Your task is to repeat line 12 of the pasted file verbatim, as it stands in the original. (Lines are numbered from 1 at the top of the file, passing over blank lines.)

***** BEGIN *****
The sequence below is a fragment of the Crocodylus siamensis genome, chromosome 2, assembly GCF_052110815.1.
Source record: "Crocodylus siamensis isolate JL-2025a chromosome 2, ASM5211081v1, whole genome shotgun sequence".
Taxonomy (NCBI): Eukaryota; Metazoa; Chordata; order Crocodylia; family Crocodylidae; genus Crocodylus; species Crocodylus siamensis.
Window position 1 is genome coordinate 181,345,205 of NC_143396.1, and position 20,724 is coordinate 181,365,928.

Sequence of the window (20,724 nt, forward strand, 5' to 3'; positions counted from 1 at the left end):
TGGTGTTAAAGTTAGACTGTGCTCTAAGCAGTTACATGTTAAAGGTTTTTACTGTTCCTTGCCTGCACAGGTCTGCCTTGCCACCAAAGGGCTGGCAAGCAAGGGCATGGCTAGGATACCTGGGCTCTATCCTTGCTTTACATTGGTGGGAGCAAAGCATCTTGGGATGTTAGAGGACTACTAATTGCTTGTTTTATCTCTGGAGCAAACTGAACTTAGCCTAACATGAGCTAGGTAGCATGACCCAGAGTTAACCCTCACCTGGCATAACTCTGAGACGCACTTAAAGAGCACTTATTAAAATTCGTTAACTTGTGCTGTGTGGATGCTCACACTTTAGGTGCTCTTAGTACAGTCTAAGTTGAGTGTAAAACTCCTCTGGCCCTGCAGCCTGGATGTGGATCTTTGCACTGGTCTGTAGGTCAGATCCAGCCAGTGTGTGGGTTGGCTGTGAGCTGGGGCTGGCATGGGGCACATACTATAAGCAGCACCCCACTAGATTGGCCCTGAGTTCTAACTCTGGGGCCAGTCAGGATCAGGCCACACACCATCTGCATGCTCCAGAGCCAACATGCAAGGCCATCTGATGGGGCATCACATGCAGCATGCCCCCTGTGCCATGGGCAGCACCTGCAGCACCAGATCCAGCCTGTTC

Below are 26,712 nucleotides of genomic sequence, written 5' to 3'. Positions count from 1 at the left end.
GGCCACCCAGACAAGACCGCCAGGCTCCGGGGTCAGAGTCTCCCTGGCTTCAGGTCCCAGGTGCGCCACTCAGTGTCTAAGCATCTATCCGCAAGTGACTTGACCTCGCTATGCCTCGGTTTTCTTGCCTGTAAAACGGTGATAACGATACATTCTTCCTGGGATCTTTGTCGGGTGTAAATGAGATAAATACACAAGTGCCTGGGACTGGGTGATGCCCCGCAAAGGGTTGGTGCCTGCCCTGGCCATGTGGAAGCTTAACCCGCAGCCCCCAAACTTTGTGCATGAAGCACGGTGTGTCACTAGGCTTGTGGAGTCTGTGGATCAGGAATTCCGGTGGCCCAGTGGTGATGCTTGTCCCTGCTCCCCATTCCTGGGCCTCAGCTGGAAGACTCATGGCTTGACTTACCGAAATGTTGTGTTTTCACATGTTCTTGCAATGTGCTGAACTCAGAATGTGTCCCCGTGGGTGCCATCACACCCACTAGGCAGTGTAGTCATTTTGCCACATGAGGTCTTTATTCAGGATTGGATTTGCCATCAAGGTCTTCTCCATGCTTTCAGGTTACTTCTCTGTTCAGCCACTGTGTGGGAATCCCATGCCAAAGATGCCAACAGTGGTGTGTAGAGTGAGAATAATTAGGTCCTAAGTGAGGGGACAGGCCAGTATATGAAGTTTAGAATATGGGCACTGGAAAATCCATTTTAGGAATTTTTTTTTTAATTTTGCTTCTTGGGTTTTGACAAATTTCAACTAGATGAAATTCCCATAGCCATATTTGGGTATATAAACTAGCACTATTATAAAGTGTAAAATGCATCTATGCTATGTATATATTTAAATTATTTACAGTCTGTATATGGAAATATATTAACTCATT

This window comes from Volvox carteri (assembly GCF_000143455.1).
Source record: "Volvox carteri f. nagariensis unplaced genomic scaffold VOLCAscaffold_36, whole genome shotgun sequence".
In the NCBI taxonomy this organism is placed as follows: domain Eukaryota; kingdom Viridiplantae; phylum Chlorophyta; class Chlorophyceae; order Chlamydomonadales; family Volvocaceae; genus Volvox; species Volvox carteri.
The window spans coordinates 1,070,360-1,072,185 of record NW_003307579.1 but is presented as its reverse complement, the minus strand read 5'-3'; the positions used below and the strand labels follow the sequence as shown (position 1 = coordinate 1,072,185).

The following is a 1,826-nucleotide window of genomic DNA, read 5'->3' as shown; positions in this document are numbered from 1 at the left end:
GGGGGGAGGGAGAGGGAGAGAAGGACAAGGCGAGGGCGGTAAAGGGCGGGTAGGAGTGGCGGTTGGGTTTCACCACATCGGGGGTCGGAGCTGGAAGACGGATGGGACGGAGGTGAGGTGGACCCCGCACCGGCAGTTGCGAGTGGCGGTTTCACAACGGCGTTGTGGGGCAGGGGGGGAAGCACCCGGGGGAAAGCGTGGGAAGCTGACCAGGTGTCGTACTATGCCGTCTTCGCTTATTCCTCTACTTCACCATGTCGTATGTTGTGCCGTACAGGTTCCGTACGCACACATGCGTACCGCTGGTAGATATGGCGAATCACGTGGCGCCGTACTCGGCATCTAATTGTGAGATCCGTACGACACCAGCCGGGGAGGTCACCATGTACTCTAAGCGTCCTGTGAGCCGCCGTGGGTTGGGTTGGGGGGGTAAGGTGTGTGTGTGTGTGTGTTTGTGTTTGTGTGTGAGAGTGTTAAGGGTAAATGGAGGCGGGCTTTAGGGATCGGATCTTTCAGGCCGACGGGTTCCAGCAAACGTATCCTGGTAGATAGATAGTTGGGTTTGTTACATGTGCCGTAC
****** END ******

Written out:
The window spans coordinates 1,070,360-1,072,185 of record NW_003307579.1 but is presented as its reverse complement, the minus strand read 5'-3'; the positions used below and the strand labels follow the sequence as shown (position 1 = coordinate 1,072,185).